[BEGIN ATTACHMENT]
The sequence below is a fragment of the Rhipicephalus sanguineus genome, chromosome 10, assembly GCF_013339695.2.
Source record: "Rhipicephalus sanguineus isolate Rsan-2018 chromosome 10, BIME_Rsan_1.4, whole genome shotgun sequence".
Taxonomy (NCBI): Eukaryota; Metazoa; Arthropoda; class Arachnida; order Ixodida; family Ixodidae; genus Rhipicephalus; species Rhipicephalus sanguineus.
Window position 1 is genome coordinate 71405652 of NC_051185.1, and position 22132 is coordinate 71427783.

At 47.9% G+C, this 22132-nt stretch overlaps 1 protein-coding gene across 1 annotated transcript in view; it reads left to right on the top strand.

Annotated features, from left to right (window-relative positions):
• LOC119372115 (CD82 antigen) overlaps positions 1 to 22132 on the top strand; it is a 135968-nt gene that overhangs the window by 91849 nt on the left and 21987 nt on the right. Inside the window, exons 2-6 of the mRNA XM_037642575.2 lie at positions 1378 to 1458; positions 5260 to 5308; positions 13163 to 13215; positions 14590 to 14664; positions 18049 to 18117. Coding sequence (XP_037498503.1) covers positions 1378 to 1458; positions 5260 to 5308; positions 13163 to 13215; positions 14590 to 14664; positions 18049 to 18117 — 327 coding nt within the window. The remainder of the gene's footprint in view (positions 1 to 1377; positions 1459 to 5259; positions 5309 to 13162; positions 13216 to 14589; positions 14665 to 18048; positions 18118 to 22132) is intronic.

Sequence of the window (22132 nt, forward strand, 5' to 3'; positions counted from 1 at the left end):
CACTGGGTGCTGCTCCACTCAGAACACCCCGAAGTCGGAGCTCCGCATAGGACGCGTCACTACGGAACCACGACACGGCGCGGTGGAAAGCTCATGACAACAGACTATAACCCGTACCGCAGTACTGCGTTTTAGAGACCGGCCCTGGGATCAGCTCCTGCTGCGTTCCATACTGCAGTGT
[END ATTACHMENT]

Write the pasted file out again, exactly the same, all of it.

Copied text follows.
The sequence below is a fragment of the Rhipicephalus sanguineus genome, chromosome 10, assembly GCF_013339695.2.
Source record: "Rhipicephalus sanguineus isolate Rsan-2018 chromosome 10, BIME_Rsan_1.4, whole genome shotgun sequence".
Taxonomy (NCBI): Eukaryota; Metazoa; Arthropoda; class Arachnida; order Ixodida; family Ixodidae; genus Rhipicephalus; species Rhipicephalus sanguineus.
Window position 1 is genome coordinate 71405652 of NC_051185.1, and position 22132 is coordinate 71427783.

At 47.9% G+C, this 22132-nt stretch overlaps 1 protein-coding gene across 1 annotated transcript in view; it reads left to right on the top strand.

Annotated features, from left to right (window-relative positions):
• LOC119372115 (CD82 antigen) overlaps positions 1 to 22132 on the top strand; it is a 135968-nt gene that overhangs the window by 91849 nt on the left and 21987 nt on the right. Inside the window, exons 2-6 of the mRNA XM_037642575.2 lie at positions 1378 to 1458; positions 5260 to 5308; positions 13163 to 13215; positions 14590 to 14664; positions 18049 to 18117. Coding sequence (XP_037498503.1) covers positions 1378 to 1458; positions 5260 to 5308; positions 13163 to 13215; positions 14590 to 14664; positions 18049 to 18117 — 327 coding nt within the window. The remainder of the gene's footprint in view (positions 1 to 1377; positions 1459 to 5259; positions 5309 to 13162; positions 13216 to 14589; positions 14665 to 18048; positions 18118 to 22132) is intronic.

Sequence of the window (22132 nt, forward strand, 5' to 3'; positions counted from 1 at the left end):
CACTGGGTGCTGCTCCACTCAGAACACCCCGAAGTCGGAGCTCCGCATAGGACGCGTCACTACGGAACCACGACACGGCGCGGTGGAAAGCTCATGACAACAGACTATAACCCGTACCGCAGTACTGCGTTTTAGAGACCGGCCCTGGGATCAGCTCCTGCTGCGTTCCATACTGCAGTGT